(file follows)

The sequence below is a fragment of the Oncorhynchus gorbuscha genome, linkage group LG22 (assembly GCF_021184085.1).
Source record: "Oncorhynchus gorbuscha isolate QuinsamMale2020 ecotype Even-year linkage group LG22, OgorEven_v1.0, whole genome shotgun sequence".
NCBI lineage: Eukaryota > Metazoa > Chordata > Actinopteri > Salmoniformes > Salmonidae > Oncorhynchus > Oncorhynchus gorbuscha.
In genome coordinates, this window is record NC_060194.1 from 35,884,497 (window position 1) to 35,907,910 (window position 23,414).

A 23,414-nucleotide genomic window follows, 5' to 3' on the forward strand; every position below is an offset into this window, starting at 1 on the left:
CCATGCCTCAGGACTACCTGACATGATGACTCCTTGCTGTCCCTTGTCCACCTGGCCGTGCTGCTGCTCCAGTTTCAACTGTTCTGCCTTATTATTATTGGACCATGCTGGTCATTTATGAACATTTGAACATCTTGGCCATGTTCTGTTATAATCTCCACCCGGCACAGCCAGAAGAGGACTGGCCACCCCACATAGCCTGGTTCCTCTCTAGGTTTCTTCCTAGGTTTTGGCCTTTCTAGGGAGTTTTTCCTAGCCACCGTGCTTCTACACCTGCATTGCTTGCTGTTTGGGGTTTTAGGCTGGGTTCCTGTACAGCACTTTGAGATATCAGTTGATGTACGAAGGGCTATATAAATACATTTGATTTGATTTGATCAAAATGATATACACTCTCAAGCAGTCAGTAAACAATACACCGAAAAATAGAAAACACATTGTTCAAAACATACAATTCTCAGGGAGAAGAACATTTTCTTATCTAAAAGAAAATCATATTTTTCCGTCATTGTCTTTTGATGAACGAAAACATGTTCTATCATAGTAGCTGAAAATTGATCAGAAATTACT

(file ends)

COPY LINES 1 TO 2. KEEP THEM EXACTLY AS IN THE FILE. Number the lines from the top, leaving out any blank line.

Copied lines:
The sequence below is a fragment of the Oncorhynchus gorbuscha genome, linkage group LG22 (assembly GCF_021184085.1).
Source record: "Oncorhynchus gorbuscha isolate QuinsamMale2020 ecotype Even-year linkage group LG22, OgorEven_v1.0, whole genome shotgun sequence".